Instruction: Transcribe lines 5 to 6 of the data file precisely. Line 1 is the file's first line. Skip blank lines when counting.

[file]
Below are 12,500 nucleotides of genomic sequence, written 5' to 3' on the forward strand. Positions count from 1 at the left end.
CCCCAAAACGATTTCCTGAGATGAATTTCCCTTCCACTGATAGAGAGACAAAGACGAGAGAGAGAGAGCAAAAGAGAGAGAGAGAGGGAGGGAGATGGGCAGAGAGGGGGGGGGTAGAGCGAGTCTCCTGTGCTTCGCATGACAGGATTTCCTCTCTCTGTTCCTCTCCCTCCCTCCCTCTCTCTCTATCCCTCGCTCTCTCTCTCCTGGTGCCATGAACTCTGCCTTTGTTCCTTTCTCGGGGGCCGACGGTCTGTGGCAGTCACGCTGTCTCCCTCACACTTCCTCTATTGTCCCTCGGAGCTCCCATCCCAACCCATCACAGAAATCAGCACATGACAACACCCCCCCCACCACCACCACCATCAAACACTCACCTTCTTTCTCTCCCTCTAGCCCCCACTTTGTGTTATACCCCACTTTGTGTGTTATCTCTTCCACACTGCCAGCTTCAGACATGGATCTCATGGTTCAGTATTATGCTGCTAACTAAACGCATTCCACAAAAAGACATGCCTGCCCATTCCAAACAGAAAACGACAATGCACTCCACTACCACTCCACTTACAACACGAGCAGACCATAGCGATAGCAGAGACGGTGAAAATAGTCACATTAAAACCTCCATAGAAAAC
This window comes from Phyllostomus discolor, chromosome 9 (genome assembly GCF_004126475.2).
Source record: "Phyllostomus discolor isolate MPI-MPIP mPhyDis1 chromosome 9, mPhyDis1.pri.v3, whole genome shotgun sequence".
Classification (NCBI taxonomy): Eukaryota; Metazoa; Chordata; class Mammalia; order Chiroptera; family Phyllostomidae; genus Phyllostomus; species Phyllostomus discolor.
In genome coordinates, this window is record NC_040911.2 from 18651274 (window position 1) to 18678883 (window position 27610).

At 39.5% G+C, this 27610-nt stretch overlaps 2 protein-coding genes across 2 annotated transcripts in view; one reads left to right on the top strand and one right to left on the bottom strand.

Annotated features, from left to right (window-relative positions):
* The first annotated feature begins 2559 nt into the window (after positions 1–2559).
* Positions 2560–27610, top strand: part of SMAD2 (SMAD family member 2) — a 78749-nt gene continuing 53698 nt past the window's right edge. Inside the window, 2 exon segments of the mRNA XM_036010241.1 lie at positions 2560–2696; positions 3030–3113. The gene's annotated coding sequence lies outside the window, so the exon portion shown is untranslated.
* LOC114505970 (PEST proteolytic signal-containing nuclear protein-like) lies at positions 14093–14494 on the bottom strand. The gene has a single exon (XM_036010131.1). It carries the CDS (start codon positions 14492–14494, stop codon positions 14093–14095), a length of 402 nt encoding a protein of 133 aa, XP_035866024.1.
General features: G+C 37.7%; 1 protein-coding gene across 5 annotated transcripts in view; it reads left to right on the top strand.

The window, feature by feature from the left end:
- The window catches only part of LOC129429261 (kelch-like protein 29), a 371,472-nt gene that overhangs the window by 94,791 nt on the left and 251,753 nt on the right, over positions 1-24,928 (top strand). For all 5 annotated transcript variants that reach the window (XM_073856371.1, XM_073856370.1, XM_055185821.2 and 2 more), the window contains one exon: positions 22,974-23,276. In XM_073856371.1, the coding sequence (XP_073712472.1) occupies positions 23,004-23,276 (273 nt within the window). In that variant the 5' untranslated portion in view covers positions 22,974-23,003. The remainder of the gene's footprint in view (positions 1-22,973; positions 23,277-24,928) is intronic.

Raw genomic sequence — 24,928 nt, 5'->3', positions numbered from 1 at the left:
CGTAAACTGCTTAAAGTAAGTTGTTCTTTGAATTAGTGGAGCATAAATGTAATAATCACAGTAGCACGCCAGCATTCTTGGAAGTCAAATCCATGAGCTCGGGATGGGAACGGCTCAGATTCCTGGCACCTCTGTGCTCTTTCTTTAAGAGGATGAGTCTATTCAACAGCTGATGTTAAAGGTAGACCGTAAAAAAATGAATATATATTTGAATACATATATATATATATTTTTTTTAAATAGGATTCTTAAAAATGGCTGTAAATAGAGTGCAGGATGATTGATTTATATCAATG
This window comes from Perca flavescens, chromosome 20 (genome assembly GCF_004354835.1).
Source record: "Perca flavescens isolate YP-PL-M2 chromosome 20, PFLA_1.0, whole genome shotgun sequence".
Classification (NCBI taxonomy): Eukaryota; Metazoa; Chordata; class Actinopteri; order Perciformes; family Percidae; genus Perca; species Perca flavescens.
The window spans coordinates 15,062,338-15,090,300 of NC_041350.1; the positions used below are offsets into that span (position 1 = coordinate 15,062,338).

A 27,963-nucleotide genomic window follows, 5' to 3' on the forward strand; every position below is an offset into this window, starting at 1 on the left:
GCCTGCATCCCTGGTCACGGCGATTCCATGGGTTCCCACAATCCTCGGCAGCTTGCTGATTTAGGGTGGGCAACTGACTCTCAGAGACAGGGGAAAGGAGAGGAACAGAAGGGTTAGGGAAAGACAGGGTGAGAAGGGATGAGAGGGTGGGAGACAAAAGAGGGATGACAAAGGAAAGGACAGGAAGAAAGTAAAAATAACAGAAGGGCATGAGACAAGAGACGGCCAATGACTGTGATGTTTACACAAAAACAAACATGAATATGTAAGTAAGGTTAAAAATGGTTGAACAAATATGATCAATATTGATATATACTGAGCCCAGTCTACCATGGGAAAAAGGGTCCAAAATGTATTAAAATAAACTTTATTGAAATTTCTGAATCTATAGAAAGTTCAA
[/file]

Classification (NCBI taxonomy): Eukaryota; Metazoa; Chordata; class Mammalia; order Chiroptera; family Phyllostomidae; genus Phyllostomus; species Phyllostomus discolor.
In genome coordinates, this window is record NC_040911.2 from 18651274 (window position 1) to 18678883 (window position 27610).